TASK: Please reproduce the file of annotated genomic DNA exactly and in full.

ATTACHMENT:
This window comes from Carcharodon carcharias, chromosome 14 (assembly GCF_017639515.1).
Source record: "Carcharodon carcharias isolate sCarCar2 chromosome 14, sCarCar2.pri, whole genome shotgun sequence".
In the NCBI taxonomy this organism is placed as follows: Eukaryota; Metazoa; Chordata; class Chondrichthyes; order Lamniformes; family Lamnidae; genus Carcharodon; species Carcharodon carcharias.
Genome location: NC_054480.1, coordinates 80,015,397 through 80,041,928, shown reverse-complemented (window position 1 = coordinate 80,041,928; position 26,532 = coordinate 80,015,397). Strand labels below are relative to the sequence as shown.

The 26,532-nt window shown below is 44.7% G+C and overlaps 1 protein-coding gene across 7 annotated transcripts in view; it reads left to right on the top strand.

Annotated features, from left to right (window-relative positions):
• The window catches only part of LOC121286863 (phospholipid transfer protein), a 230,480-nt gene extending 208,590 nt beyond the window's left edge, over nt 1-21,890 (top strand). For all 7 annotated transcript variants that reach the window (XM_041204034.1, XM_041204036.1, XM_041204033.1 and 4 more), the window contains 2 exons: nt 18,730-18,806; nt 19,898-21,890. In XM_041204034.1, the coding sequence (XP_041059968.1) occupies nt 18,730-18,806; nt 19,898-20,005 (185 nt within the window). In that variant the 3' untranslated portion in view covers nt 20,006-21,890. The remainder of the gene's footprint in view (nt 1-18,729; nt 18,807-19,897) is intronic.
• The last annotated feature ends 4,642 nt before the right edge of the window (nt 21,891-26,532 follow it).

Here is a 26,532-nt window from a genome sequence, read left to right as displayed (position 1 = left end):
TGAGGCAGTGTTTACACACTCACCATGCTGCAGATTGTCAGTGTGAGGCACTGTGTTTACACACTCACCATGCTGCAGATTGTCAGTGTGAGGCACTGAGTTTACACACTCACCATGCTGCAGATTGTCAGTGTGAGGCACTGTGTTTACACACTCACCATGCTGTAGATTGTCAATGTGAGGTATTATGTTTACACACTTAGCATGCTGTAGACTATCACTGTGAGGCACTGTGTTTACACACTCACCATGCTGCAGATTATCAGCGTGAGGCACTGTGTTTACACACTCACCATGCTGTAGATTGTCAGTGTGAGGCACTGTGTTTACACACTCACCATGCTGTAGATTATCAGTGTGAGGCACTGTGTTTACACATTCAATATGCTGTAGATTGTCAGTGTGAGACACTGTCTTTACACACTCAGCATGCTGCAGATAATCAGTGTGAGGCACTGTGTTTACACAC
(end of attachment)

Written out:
This window comes from Carcharodon carcharias, chromosome 14 (assembly GCF_017639515.1).
Source record: "Carcharodon carcharias isolate sCarCar2 chromosome 14, sCarCar2.pri, whole genome shotgun sequence".
In the NCBI taxonomy this organism is placed as follows: Eukaryota; Metazoa; Chordata; class Chondrichthyes; order Lamniformes; family Lamnidae; genus Carcharodon; species Carcharodon carcharias.
Genome location: NC_054480.1, coordinates 80,015,397 through 80,041,928, shown reverse-complemented (window position 1 = coordinate 80,041,928; position 26,532 = coordinate 80,015,397). Strand labels below are relative to the sequence as shown.

The 26,532-nt window shown below is 44.7% G+C and overlaps 1 protein-coding gene across 7 annotated transcripts in view; it reads left to right on the top strand.

Annotated features, from left to right (window-relative positions):
• The window catches only part of LOC121286863 (phospholipid transfer protein), a 230,480-nt gene extending 208,590 nt beyond the window's left edge, over nt 1-21,890 (top strand). For all 7 annotated transcript variants that reach the window (XM_041204034.1, XM_041204036.1, XM_041204033.1 and 4 more), the window contains 2 exons: nt 18,730-18,806; nt 19,898-21,890. In XM_041204034.1, the coding sequence (XP_041059968.1) occupies nt 18,730-18,806; nt 19,898-20,005 (185 nt within the window). In that variant the 3' untranslated portion in view covers nt 20,006-21,890. The remainder of the gene's footprint in view (nt 1-18,729; nt 18,807-19,897) is intronic.
• The last annotated feature ends 4,642 nt before the right edge of the window (nt 21,891-26,532 follow it).

Here is a 26,532-nt window from a genome sequence, read left to right as displayed (position 1 = left end):
TGAGGCAGTGTTTACACACTCACCATGCTGCAGATTGTCAGTGTGAGGCACTGTGTTTACACACTCACCATGCTGCAGATTGTCAGTGTGAGGCACTGAGTTTACACACTCACCATGCTGCAGATTGTCAGTGTGAGGCACTGTGTTTACACACTCACCATGCTGTAGATTGTCAATGTGAGGTATTATGTTTACACACTTAGCATGCTGTAGACTATCACTGTGAGGCACTGTGTTTACACACTCACCATGCTGCAGATTATCAGCGTGAGGCACTGTGTTTACACACTCACCATGCTGTAGATTGTCAGTGTGAGGCACTGTGTTTACACACTCACCATGCTGTAGATTATCAGTGTGAGGCACTGTGTTTACACATTCAATATGCTGTAGATTGTCAGTGTGAGACACTGTCTTTACACACTCAGCATGCTGCAGATAATCAGTGTGAGGCACTGTGTTTACACAC